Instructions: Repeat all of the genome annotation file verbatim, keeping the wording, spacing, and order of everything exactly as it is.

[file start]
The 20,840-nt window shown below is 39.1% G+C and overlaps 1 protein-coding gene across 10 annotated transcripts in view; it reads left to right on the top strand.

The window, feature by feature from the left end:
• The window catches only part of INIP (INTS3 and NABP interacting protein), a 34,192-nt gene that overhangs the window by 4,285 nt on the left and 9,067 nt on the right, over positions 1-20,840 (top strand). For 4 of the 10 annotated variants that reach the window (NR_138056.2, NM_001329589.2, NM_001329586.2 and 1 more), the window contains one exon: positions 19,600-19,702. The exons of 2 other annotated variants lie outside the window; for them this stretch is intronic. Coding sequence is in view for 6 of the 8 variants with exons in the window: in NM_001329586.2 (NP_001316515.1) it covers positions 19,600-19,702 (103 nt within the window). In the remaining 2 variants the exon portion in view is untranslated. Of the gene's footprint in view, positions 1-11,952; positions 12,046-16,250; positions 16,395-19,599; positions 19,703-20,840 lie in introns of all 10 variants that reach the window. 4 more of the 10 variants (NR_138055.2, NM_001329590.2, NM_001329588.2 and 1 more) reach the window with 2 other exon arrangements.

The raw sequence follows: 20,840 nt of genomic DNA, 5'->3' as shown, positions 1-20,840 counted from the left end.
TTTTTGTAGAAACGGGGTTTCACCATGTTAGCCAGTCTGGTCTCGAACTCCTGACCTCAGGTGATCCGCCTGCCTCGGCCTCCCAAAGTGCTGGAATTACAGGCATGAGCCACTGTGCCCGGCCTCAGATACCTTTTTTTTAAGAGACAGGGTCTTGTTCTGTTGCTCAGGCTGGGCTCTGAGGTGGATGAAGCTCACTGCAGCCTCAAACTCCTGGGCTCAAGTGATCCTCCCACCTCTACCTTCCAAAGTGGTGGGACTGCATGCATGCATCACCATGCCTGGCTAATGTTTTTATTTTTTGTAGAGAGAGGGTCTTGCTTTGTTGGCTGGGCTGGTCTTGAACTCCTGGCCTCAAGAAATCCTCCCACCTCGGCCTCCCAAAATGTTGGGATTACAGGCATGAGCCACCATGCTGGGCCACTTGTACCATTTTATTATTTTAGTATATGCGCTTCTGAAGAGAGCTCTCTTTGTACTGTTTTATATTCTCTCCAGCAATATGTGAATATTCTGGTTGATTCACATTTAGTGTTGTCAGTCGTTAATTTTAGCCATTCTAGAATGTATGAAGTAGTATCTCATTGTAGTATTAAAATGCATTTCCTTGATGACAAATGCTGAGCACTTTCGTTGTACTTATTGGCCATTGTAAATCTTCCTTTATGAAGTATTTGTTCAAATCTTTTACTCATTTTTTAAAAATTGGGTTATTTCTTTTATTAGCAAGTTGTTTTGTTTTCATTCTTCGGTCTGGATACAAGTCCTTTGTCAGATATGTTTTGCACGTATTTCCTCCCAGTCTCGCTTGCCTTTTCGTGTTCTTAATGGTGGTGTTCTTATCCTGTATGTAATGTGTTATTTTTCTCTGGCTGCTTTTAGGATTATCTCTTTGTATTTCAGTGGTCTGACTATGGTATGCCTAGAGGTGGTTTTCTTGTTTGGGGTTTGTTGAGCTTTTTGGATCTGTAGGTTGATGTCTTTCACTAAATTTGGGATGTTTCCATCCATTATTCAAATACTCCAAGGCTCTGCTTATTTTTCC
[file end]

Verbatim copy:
The 20,840-nt window shown below is 39.1% G+C and overlaps 1 protein-coding gene across 10 annotated transcripts in view; it reads left to right on the top strand.

The window, feature by feature from the left end:
• The window catches only part of INIP (INTS3 and NABP interacting protein), a 34,192-nt gene that overhangs the window by 4,285 nt on the left and 9,067 nt on the right, over positions 1-20,840 (top strand). For 4 of the 10 annotated variants that reach the window (NR_138056.2, NM_001329589.2, NM_001329586.2 and 1 more), the window contains one exon: positions 19,600-19,702. The exons of 2 other annotated variants lie outside the window; for them this stretch is intronic. Coding sequence is in view for 6 of the 8 variants with exons in the window: in NM_001329586.2 (NP_001316515.1) it covers positions 19,600-19,702 (103 nt within the window). In the remaining 2 variants the exon portion in view is untranslated. Of the gene's footprint in view, positions 1-11,952; positions 12,046-16,250; positions 16,395-19,599; positions 19,703-20,840 lie in introns of all 10 variants that reach the window. 4 more of the 10 variants (NR_138055.2, NM_001329590.2, NM_001329588.2 and 1 more) reach the window with 2 other exon arrangements.

The raw sequence follows: 20,840 nt of genomic DNA, 5'->3' as shown, positions 1-20,840 counted from the left end.
TTTTTGTAGAAACGGGGTTTCACCATGTTAGCCAGTCTGGTCTCGAACTCCTGACCTCAGGTGATCCGCCTGCCTCGGCCTCCCAAAGTGCTGGAATTACAGGCATGAGCCACTGTGCCCGGCCTCAGATACCTTTTTTTTAAGAGACAGGGTCTTGTTCTGTTGCTCAGGCTGGGCTCTGAGGTGGATGAAGCTCACTGCAGCCTCAAACTCCTGGGCTCAAGTGATCCTCCCACCTCTACCTTCCAAAGTGGTGGGACTGCATGCATGCATCACCATGCCTGGCTAATGTTTTTATTTTTTGTAGAGAGAGGGTCTTGCTTTGTTGGCTGGGCTGGTCTTGAACTCCTGGCCTCAAGAAATCCTCCCACCTCGGCCTCCCAAAATGTTGGGATTACAGGCATGAGCCACCATGCTGGGCCACTTGTACCATTTTATTATTTTAGTATATGCGCTTCTGAAGAGAGCTCTCTTTGTACTGTTTTATATTCTCTCCAGCAATATGTGAATATTCTGGTTGATTCACATTTAGTGTTGTCAGTCGTTAATTTTAGCCATTCTAGAATGTATGAAGTAGTATCTCATTGTAGTATTAAAATGCATTTCCTTGATGACAAATGCTGAGCACTTTCGTTGTACTTATTGGCCATTGTAAATCTTCCTTTATGAAGTATTTGTTCAAATCTTTTACTCATTTTTTAAAAATTGGGTTATTTCTTTTATTAGCAAGTTGTTTTGTTTTCATTCTTCGGTCTGGATACAAGTCCTTTGTCAGATATGTTTTGCACGTATTTCCTCCCAGTCTCGCTTGCCTTTTCGTGTTCTTAATGGTGGTGTTCTTATCCTGTATGTAATGTGTTATTTTTCTCTGGCTGCTTTTAGGATTATCTCTTTGTATTTCAGTGGTCTGACTATGGTATGCCTAGAGGTGGTTTTCTTGTTTGGGGTTTGTTGAGCTTTTTGGATCTGTAGGTTGATGTCTTTCACTAAATTTGGGATGTTTCCATCCATTATTCAAATACTCCAAGGCTCTGCTTATTTTTCC